Exit Strategy

When you know what job or career you want, how do you do it? Obviously you want to move to a new job or a new career as safely as possible. So what’s the best method of doing this? It’s important to keep in mind the time and risk elements involved in your decision. Here are four exit strategies to choose from. Which one suits you best? 

  • Parallel Changeover - this is when changes happen simultaneously. This is suitable for anyone hoping to start working for themselves or start a business.  It’s low risk but can be time consuming.
  • Direct Changeover - this is when you changeover immediately. You have to be sure that you are financially stable to use this type of strategy. It's high risk but very time efficient.
  • Phased Changeover - this involves changing one step at a time. It is often suitable for people who need to upskill or do a course before changing careers. Studying in the evening while working during the day gives them financial stability while improving career prospects. It can be time consuming but is financially low risk.
  • Pilot Changeover - This involves carrying out sample experiments or 'pilots’ before you start to change. This is low risk but also can time consuming. 

Sample experiments give you the opportunity to try out your new work before you decide to do it. They are essential to minimising risk and giving yourself a taste for what your new work will be like. They are very beneficial because

  1. If you like it, then you know that that’s what you want to do
  2. If you like it to some extent but not completely, then you know that you are getting closer but you have to keep searching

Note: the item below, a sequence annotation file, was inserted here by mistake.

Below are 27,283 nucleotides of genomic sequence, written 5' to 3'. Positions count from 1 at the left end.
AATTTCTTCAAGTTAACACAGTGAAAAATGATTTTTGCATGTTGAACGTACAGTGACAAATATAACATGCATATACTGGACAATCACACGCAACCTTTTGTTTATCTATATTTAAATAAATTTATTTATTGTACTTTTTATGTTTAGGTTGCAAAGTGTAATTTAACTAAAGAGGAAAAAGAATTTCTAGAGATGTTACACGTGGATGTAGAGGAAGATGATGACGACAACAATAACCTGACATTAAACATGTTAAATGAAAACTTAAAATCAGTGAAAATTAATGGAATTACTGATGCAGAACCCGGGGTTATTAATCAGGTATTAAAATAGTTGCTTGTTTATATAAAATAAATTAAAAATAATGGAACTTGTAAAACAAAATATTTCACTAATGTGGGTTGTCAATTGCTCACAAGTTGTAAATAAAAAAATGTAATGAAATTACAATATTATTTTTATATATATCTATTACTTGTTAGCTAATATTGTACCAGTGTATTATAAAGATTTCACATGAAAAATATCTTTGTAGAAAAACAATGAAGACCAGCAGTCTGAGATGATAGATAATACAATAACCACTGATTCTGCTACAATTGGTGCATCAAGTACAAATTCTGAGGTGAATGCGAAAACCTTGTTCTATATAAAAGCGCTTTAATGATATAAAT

3. And if you don’t like it at all, you know you have to change direction and try something else

Decide on small tasks which will give you a flavour for your new work before you commit to it. A couple of examples would be to:

  1. Do the desired work for a day or a week if possible,
  2. Ask someone currently doing the work if you could shadow them for a few hours.
  3. Watch videos about the profession and what it involves
  4. Read books about it - amazon.com is great for finding essential reading on any subject
  5. Do a short course online or in person
  6. Or simply talk to someone who has the job that you’re interested in

Out of all those suggestions, I definitely think that the best one is to do the work yourself, if possible. Then you will know whether or not your like it. The more practical you can make your mini-experiments, the better.

Finally, what sort of sample-experiments would you like to do for yourself? And what sort of changeover strategy will best suit you and your lifestyle? 

CAREERRonan Kennedy